So, if fake cannabis vapes end up spawning a vicious health epidemic that puts more Americans at risk of life threatening health issues, that might be enough to inspire the federal government to make a change. Let’s just hope that something happens, though, before more people end up sick or dead.”

CDC Says Number Of Possible Cases Of Vaping-Related Lung Illness Has Doubled, reported Joe Neel. While Vaping-Related Lung Disease Prompts Public Health Questions Across Cannabis Industry pointed out that:

With five vaping-related deaths leading national headlines, the industry examines hypotheses about this rash of illnesses. The perplexing narrative of vaping-related lung illnesses escalated into a full-blown national media frenzy last week with news that a fifth person had died from alarming pulmonary symptoms. While not every case of this mysterious disease is linked to concentrated cannabinoid cartridges (or even products sold in legal state cannabis markets), the question of what, precisely, is causing vaping technology to harm individuals has captured the American consumer’s attention.”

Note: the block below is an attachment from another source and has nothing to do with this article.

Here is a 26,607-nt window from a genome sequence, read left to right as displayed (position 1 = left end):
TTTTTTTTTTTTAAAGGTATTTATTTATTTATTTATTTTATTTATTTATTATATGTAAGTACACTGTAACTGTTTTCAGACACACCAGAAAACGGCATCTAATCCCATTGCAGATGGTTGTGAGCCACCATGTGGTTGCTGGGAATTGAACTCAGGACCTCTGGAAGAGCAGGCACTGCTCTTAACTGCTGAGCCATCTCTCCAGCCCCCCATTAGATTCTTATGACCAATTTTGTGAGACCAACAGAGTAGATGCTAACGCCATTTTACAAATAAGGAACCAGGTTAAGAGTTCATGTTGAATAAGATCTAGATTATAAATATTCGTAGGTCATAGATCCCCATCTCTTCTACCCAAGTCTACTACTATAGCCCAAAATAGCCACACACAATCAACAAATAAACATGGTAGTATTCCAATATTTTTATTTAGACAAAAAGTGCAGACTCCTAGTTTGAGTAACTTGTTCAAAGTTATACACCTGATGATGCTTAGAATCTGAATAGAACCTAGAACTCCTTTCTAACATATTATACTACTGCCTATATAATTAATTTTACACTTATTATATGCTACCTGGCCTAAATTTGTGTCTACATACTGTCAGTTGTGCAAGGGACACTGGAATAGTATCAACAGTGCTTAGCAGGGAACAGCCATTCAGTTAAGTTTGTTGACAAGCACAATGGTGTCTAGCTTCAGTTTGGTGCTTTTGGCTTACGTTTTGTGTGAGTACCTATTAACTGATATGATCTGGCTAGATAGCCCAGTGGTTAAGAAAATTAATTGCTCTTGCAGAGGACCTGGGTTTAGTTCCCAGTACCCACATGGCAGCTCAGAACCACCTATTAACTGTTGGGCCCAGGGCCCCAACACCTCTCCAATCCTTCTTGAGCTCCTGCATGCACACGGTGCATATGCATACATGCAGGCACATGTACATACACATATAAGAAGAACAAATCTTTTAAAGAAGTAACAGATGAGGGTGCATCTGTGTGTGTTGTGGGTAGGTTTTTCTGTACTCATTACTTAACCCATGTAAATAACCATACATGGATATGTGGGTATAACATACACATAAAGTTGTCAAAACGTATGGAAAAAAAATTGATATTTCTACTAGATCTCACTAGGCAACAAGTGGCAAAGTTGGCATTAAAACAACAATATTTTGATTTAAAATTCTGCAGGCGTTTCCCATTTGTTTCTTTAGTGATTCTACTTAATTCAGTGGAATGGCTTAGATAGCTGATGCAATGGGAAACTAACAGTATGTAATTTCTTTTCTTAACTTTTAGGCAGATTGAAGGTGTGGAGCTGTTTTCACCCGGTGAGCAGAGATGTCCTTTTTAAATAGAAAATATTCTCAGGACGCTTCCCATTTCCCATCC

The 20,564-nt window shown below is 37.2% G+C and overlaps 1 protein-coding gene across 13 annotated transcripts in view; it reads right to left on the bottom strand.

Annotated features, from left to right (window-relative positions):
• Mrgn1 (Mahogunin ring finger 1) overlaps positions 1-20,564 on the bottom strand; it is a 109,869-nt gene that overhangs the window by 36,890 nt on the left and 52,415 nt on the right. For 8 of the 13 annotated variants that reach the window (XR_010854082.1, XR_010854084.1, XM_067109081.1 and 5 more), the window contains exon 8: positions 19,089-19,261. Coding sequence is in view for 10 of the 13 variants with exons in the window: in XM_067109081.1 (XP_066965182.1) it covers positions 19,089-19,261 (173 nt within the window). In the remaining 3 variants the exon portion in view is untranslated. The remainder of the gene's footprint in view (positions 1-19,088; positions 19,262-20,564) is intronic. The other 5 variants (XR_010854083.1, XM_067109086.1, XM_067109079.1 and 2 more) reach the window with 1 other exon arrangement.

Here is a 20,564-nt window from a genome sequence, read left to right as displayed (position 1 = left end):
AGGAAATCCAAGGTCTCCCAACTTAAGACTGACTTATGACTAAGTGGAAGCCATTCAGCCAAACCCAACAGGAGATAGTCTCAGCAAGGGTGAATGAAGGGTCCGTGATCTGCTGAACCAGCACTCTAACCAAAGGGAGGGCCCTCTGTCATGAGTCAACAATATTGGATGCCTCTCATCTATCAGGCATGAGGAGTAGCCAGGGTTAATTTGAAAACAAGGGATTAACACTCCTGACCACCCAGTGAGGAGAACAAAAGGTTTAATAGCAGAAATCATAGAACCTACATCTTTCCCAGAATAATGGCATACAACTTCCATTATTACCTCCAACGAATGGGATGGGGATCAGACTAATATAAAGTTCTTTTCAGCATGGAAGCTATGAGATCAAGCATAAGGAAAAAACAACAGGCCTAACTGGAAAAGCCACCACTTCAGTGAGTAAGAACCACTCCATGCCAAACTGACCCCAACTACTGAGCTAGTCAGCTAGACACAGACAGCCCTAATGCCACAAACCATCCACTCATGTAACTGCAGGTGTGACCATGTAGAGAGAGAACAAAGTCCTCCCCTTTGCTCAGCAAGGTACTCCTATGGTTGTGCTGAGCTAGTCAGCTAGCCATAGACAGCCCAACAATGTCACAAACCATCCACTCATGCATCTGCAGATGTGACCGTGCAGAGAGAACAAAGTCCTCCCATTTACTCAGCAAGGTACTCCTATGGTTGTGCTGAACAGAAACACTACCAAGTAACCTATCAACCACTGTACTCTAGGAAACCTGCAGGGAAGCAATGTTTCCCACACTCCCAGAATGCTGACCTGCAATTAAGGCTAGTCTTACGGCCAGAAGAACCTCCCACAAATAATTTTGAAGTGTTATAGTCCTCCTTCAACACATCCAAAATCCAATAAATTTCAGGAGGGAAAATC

New York State Department of Health issued a warning against illicit-market vape products on September 6, 2019, including various branded cartridges obtained across the U.S. in recent years.

The state’s health officials pointed specifically to vitamin E acetate as a potential culprit. Even as the department was publishing its health advisory, a third death, this time in Indiana, was linked to vaping products; by the weekend, the death count had risen to five. The Centers for Disease Control and Prevention (CDC) reported more than 450 other cases of vaping-related illnesses in 33 states.”

The dark-blue shading on this map represents U.S. states that have reported cases resembling the vaping-related lung disease. While health officials are targeting all vape products and technologies, the cannabis industry has its own vaping-related concerns alongside the tobacco industry.